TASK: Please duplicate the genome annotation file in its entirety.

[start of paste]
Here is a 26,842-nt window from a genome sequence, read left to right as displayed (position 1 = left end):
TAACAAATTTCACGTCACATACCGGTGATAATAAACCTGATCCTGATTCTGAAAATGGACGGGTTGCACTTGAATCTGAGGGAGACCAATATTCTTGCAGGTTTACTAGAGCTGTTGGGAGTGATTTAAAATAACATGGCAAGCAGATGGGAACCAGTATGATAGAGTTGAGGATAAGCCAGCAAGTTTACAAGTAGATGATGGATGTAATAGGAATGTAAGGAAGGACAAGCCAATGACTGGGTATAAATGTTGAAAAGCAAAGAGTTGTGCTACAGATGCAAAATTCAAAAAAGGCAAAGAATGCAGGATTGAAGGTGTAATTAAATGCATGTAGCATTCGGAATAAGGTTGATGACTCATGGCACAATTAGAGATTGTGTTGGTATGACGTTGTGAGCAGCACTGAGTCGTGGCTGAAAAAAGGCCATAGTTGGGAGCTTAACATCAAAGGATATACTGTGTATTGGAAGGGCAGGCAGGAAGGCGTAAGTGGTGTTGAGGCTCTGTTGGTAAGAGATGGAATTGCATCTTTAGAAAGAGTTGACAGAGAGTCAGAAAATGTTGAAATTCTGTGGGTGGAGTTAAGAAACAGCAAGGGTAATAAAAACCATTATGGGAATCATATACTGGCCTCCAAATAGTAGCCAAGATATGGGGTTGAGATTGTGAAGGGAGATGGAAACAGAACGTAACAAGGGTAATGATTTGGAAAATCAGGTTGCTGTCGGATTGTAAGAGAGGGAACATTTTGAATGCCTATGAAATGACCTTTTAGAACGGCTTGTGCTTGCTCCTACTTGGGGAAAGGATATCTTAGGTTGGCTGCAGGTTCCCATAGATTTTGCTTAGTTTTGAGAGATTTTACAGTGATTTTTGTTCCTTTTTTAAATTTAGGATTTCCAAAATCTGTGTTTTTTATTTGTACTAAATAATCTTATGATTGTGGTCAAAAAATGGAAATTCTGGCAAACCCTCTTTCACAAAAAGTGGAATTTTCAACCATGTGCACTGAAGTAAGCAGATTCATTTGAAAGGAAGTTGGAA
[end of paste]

Here is a 26,842-nt window from a genome sequence, read left to right as displayed (position 1 = left end):
TAACAAATTTCACGTCACATACCGGTGATAATAAACCTGATCCTGATTCTGAAAATGGACGGGTTGCACTTGAATCTGAGGGAGACCAATATTCTTGCAGGTTTACTAGAGCTGTTGGGAGTGATTTAAAATAACATGGCAAGCAGATGGGAACCAGTATGATAGAGTTGAGGATAAGCCAGCAAGTTTACAAGTAGATGATGGATGTAATAGGAATGTAAGGAAGGACAAGCCAATGACTGGGTATAAATGTTGAAAAGCAAAGAGTTGTGCTACAGATGCAAAATTCAAAAAAGGCAAAGAATGCAGGATTGAAGGTGTAATTAAATGCATGTAGCATTCGGAATAAGGTTGATGACTCATGGCACAATTAGAGATTGTGTTGGTATGACGTTGTGAGCAGCACTGAGTCGTGGCTGAAAAAAGGCCATAGTTGGGAGCTTAACATCAAAGGATATACTGTGTATTGGAAGGGCAGGCAGGAAGGCGTAAGTGGTGTTGAGGCTCTGTTGGTAAGAGATGGAATTGCATCTTTAGAAAGAGTTGACAGAGAGTCAGAAAATGTTGAAATTCTGTGGGTGGAGTTAAGAAACAGCAAGGGTAATAAAAACCATTATGGGAATCATATACTGGCCTCCAAATAGTAGCCAAGATATGGGGTTGAGATTGTGAAGGGAGATGGAAACAGAACGTAACAAGGGTAATGATTTGGAAAATCAGGTTGCTGTCGGATTGTAAGAGAGGGAACATTTTGAATGCCTATGAAATGACCTTTTAGAACGGCTTGTGCTTGCTCCTACTTGGGGAAAGGATATCTTAGGTTGGCTGCAGGTTCCCATAGATTTTGCTTAGTTTTGAGAGATTTTACAGTGATTTTTGTTCCTTTTTTAAATTTAGGATTTCCAAAATCTGTGTTTTTTATTTGTACTAAATAATCTTATGATTGTGGTCAAAAAATGGAAATTCTGGCAAACCCTCTTTCACAAAAAGTGGAATTTTCAACCATGTGCACTGAAGTAAGCAGATTCATTTGAAAGGAAGTTGGAA